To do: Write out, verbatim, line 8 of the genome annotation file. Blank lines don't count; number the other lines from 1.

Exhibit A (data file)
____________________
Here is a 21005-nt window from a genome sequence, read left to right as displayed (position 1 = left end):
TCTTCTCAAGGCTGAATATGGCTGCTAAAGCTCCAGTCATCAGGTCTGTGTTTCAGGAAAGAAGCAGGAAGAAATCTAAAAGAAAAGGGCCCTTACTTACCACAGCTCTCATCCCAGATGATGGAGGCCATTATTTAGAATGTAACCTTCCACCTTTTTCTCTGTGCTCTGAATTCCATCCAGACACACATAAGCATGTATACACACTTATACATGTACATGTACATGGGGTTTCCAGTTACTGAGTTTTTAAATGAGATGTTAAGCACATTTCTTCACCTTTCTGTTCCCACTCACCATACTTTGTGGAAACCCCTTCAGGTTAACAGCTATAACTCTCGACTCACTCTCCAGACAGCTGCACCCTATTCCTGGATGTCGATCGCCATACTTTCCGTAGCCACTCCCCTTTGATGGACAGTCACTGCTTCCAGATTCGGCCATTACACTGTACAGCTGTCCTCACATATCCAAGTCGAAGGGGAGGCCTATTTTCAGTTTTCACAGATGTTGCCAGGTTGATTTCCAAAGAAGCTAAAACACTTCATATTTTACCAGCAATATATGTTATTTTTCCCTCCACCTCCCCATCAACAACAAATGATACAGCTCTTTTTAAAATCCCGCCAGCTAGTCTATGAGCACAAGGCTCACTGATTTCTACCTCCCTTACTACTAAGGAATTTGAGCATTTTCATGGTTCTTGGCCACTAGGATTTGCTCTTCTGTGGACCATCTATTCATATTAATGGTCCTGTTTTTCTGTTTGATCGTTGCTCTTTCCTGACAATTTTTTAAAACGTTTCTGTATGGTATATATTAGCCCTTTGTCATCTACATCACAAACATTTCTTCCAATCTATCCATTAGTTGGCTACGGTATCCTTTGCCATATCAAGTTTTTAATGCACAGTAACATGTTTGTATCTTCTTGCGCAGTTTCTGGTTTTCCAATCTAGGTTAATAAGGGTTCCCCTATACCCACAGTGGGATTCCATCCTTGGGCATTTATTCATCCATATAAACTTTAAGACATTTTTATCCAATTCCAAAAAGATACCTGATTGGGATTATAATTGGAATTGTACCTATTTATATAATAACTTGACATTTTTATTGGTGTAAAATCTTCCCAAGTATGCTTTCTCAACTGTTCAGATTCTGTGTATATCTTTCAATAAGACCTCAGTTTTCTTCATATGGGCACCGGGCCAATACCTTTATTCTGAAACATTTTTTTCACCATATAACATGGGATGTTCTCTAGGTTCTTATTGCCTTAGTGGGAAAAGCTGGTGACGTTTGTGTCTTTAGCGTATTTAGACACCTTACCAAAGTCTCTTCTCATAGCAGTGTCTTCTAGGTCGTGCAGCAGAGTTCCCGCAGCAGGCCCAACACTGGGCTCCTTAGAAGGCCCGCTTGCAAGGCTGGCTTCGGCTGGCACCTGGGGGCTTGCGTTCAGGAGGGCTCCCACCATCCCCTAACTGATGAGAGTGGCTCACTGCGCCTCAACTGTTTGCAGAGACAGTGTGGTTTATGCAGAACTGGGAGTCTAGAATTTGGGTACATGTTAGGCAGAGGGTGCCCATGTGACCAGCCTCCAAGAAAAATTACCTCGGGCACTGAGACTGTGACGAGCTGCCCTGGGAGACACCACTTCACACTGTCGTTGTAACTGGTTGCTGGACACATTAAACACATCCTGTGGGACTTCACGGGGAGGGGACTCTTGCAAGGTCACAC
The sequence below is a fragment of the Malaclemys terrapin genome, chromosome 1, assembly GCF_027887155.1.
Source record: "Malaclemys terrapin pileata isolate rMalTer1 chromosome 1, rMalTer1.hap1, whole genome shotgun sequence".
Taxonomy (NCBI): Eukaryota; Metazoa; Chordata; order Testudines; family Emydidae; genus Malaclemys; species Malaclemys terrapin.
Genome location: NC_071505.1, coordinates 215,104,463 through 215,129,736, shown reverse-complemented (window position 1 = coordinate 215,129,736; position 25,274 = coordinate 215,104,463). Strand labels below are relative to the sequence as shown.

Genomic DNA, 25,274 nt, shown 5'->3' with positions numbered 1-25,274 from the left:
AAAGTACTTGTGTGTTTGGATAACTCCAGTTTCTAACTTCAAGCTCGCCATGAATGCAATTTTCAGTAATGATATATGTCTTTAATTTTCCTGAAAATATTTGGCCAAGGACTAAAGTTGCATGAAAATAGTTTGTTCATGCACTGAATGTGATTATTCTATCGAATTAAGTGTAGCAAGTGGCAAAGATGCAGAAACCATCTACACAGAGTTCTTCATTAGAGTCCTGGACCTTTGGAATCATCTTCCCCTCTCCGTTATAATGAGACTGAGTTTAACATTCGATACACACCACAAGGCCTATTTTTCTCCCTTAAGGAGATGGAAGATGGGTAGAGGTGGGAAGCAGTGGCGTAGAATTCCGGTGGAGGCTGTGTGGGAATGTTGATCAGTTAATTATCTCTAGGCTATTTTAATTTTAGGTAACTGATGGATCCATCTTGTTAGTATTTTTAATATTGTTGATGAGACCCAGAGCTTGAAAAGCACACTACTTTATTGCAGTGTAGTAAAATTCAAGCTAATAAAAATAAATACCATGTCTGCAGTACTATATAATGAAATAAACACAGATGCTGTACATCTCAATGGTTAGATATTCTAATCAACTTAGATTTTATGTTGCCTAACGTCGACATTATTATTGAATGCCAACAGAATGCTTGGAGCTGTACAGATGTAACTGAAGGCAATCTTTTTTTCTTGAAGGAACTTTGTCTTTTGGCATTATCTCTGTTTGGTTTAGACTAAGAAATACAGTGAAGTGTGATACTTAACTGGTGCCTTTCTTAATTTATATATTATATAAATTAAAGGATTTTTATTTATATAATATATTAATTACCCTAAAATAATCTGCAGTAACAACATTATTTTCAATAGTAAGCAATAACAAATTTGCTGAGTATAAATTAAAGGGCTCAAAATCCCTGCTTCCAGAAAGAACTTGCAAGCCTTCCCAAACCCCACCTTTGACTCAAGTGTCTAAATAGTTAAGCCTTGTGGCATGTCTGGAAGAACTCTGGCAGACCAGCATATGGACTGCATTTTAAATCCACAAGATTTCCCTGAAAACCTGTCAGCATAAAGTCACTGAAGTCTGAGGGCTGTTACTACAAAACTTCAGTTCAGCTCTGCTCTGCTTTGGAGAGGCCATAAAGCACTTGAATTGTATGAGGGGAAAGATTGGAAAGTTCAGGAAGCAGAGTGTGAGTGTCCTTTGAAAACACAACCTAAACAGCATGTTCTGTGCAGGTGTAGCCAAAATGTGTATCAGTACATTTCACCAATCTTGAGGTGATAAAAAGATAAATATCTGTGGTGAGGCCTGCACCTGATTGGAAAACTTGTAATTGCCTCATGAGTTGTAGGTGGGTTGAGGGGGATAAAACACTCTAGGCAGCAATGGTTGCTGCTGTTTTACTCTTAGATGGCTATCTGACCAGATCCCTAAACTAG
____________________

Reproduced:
AAAGTACTTGTGTGTTTGGATAACTCCAGTTTCTAACTTCAAGCTCGCCATGAATGCAATTTTCAGTAATGATATATGTCTTTAATTTTCCTGAAAATATTTGGCCAAGGACTAAAGTTGCATGAAAATAGTTTGTTCATGCACTGAATGTGATTATTCTATCGAATTAAGTGTAGCAAGTGGCAAAGATGCAGAAACCATCTACACAGAGTTCTTCATTAGAGTCCTGGACCTTTGGAATCATCTTCCCCTCTCCGTTATAATGAGACTGAGTTTAACATTCGATACACACCACAAGGCCTATTTTTCTCCCTTAAGGAGATGGAAGATGGGTAGAGGTGGGAAGCAGTGGCGTAGAATTCCGGTGGAGGCTGTGTGGGAATGTTGATCAGTTAATTATCTCTAGGCTATTTTAATTTTAGGTAACTGATGGATCCATCTTGTTAGTATTTTTAATATTGTTGATGAGACCCAGAGCTTGAAAAGCACACTACTTTATTGCAGTGTAGTAAAATTCAAGCTAATAAAAATAAATACCATGTCTGCAGTACTATATAATGAAATAAACACAGATGCTGTACATCTCAATGGTTAGATATTCTAATCAACTTAGATTTTATGTTGCCTAACGTCGACATTATTATTGAATGCCAACAGAATGCTTGGAGCTGTACAGATGTAACTGAAGGCAATCTTTTTTTCTTGAAGGAACTTTGTCTTTTGGCATTATCTCTGTTTGGTTTAGACTAAGAAATACAGTGAAGTGTGATACTTAACTGGTGCCTTTCTTAATTTATATATTATATAAATTAAAGGATTTTTATTTATATAATATATTAATTACCCTAAAATAATCTGCAGTAACAACATTATTTTCAATAGTAAGCAATAACAAATTTGCTGAGTATAAATTAAAGGGCTCAAAATCCCTGCTTCCAGAAAGAACTTGCAAGCCTTCCCAAACCCCACCTTTGACTCAAGTGTCTAAATAGTTAAGCCTTGTGGCATGTCTGGAAGAACTCTGGCAGACCAGCATATGGACTGCATTTTAAATCCACAAGATTTCCCTGAAAACCTGTCAGCATAAAGTCACTGAAGTCTGAGGGCTGTTACTACAAAACTTCAGTTCAGCTCTGCTCTGCTTTGGAGAGGCCATAAAGCACTTGAATTGTATGAGGGGAAAGATTGGAAAGTTCAGGAAGCAGAGTGTGAGTGTCCTTTGAAAACACAACCTAAACAGCATGTTCTGTGCAGGTGTAGCCAAAATGTGTATCAGTACATTTCACCAATCTTGAGGTGATAAAAAGATAAATATCTGTGGTGAGGCCTGCACCTGATTGGAAAACTTGTAATTGCCTCATGAGTTGTAGGTGGGTTGAGGGGGATAAAACACTCTAGGCAGCAATGGTTGCTGCTGTTTTACTCTTAGATGGCTATCTGACCAGATCCCTAAACTAG